I completely agree with this. For me, I’ve noticed that the way I take my pictures has changed. I love photography and playing around with stuff, but I spend more time editing one moment with what’s cool and trendy and how many filters I can use to make that moment look perfect rather than focusing on the experience as a whole.

            Meanwhile, I’ve gotten less camera obsessed about family gatherings and other functions. I think I’m going to miss those when I want a memory jogged. I need physical reminders to jog my memory and I’m not even that old! I just went back and re-read a travel diary, and I couldn’t believe how it brought some things back that I hadn’t remembered or thought about. I also obsess over old pictures so I want to have pics around when I’m older too.

            I’m getting to the point where I think that getting family photos at a specific point in time is important. Taking a picture of the swirl of my latte with my backyard in the background doesn’t need to happen all the time. I won’t really need to remember that. :)

          • There’s a key difference between taking photos at important moment or events and the constant need to photograph everything. The way digital technology allows us to take hundreds of throwaway photos to come up with a handful of decent ones makes it really easy to get caught up in taking pictures rather than recording a couple of important memories for posterity. It’s not photo-worthy every single time I look hot, or the dog does something cute or I make dinner. Some of those times? Yes. All of those times? No.

    • Shiri

      “Hey everyone, look how awesome my life is! But instead I just held my husbands hand and we enjoyed living life.”

      Yes, this. Instead of feeling the awesome and reveling in it, we have to share it. Otherwise, we can’t prove to others that it existed. Eff others, we need to remind ourselves that its there, and just feel it.

  • Favorite part:
    God knows the baby doesn’t need us in his face all the time. (Picturing him doing a sassy finger roll and insisting that you give him some *#%$ room.)

    Okay the whole thing was great, really enjoyed this read. I work on the Internet all day so I completely identify with this and have been taking a similar step back. I don’t bring my laptop home from the office unless it’s an emergency. My iPad having water damage and thus taking a while to turn on has been revolutionary. It’s a work in progress but I am LOVING it!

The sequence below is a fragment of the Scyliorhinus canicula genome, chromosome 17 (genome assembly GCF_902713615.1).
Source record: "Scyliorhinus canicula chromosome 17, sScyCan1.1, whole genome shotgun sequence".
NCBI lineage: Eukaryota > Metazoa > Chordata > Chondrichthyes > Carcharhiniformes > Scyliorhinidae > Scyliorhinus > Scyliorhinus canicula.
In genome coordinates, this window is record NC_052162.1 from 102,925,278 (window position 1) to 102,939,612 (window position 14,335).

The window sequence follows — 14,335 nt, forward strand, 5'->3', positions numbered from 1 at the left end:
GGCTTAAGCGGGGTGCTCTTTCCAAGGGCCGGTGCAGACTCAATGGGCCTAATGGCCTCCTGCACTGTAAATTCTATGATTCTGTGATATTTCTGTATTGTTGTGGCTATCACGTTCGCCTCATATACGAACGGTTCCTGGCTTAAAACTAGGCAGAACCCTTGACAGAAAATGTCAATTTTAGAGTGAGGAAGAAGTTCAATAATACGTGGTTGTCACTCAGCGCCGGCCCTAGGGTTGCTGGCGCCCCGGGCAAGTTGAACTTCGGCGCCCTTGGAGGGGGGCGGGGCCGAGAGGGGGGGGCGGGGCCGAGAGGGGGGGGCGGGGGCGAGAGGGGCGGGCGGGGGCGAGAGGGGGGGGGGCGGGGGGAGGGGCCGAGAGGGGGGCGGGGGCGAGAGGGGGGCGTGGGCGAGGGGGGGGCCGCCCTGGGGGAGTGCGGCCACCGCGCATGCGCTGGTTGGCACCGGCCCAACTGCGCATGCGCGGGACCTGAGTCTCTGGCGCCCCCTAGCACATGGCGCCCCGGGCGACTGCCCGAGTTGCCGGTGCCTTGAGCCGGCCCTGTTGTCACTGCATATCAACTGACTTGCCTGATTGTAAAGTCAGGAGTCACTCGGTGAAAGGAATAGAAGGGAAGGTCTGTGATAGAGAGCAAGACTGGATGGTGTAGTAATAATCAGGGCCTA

• PS try this, I dare you: http://www.donothingfor2minutes.com

      • Jashshea

        Sonuva! My work computer must re-ping at one minute. I swear I wasn’t touching anything.

      • KEA1

        LOVE that, and I also find it hilarious that it’s apparently available on the App Store!! =O

      • AWESOME-SAUCE. Totally.

    • meg

      Perhaps unsurprisingly, my kid *is* very sassy, and does like his space now and then. So, you’re not far off.

    • Moe

      My home laptop crashing is probably one of the better things that happened to me this year.

  • Sarahrose

    Love that you emphasized the value of learning to be bored again. That is something when I moved abroad this past year that I very actively tried to do. And it really is wonderful how much more thinking and imagining you end up doing when you give yourself solid chunks of time to be bored — no blogs on my smartphone, no podcasts on my iPod, just staring out the window on the train and watching the world go by, maybe looking around and noticing the people around me.

    I’ve read that there’s a bit of research about that one of the main ways we (used to) use downtime — whether it’s commuting or standing in line at the grocery stores — is to imagine and plan social situations. Maybe it’s imagining how to ask out that co-worker you’ve been crushing on for ages, planning how to surprise a friend for his birthday, or processing how you could have been kinder in that last argument you had with your mother.

    Point being, I think there is a double benefit in terms of our relationships to letting myself have that mental downtime: first, I pay attention to other people when they are actually there, but secondly, I have time to actively work on my relationships and myself, even when I’m not with them.